Mandela is gone, and so the work begins

As a nation buries her favourite son, it is now up to the new generation to carry the country forward.

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    The atmosphere in the stadium for Nelson Mandela's memorial was electric. There was so much energy and emotion I could feel it reverberating off everyone I spoke to outside. The incessant rain did nothing to dampen the spirits of those inside or seeking shelter under the seating area.

    For hours, a group of a hundred or so marched and sang around the interior of the stadium. I'm not sure any of them saw any of the speeches but they obviously didn't care - this wasn't about Barack Obama or Jacob Zuma or Mr President of Anywhere. It was about them, and the man they believed in before anybody else.

    A security guard called Edward Lincoln told me the rain was a good omen, that it was washing away apartheid and that the heavens and ancestors across Africa were mourning Madiba.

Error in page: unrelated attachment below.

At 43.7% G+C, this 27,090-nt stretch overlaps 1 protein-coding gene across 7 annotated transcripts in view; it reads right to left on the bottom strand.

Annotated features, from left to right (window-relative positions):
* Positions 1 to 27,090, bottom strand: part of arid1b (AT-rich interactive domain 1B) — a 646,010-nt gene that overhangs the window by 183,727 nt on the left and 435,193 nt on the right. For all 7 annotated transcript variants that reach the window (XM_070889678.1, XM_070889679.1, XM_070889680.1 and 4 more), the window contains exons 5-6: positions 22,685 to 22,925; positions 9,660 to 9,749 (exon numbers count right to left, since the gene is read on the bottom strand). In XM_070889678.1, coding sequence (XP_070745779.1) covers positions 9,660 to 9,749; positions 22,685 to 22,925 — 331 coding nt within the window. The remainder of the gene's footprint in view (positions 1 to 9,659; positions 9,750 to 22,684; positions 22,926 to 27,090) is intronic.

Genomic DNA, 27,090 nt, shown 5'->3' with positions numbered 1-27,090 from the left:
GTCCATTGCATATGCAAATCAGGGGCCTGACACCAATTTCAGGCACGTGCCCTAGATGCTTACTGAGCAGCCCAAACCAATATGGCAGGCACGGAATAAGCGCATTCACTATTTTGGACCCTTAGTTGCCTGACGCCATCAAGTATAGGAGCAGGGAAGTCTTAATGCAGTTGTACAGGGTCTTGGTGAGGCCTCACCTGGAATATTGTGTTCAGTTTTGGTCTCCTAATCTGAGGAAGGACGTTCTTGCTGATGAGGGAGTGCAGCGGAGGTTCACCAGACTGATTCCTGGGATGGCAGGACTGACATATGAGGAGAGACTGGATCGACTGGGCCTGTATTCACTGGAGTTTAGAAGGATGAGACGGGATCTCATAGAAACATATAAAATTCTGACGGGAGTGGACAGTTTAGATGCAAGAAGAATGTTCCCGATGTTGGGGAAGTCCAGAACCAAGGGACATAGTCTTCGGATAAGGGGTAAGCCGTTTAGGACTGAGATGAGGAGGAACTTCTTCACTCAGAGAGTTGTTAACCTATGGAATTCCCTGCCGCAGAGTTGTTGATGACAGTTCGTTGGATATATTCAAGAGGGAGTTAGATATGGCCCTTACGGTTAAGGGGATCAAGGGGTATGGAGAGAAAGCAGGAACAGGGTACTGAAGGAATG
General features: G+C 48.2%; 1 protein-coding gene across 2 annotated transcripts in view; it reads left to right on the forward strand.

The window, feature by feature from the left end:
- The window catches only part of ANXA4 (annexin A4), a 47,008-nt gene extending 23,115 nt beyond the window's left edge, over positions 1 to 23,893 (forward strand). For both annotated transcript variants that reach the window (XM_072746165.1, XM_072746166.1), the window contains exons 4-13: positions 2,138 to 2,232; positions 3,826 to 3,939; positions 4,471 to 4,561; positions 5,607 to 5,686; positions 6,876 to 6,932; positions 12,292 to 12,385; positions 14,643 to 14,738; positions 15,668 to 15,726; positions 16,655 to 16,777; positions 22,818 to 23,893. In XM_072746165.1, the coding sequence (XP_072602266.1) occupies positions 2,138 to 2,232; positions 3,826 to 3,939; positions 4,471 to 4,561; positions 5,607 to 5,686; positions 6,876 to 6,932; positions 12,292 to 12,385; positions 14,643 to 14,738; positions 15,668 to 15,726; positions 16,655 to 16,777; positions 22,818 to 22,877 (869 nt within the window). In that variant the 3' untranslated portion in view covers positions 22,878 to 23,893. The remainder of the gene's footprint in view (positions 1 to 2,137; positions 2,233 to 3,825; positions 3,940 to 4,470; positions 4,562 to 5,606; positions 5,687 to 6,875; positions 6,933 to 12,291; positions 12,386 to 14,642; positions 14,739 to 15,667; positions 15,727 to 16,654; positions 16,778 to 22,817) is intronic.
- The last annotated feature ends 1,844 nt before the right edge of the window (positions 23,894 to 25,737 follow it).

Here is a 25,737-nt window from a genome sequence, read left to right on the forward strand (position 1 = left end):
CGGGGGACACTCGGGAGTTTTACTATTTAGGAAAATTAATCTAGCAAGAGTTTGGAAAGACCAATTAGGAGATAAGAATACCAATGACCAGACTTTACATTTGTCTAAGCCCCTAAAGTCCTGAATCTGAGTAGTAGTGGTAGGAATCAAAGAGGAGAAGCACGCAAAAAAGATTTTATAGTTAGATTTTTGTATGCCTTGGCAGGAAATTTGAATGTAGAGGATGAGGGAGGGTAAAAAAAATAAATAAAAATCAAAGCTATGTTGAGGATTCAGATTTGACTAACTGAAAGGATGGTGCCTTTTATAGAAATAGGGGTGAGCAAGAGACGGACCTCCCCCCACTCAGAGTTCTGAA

A woman called Sasa, who I met on Vilakazi street after the memorial, told me that the people were singing so loudly so that they could drown out their sorrow.

    A young boy called Nhlanhla said he wanted to be like Mandela, and when I asked him how he said he would "be good and go to school". I think the former president would have been pleased to hear that.

    Everyone I spoke to was proud and grateful of what South Africa and Mandela achieved, but each was also cognizant that a lot more needs to be done. There is still poverty and gaping inequality - but now, truly, the baton has been passed to the current and the next generation. It is their's to carry.


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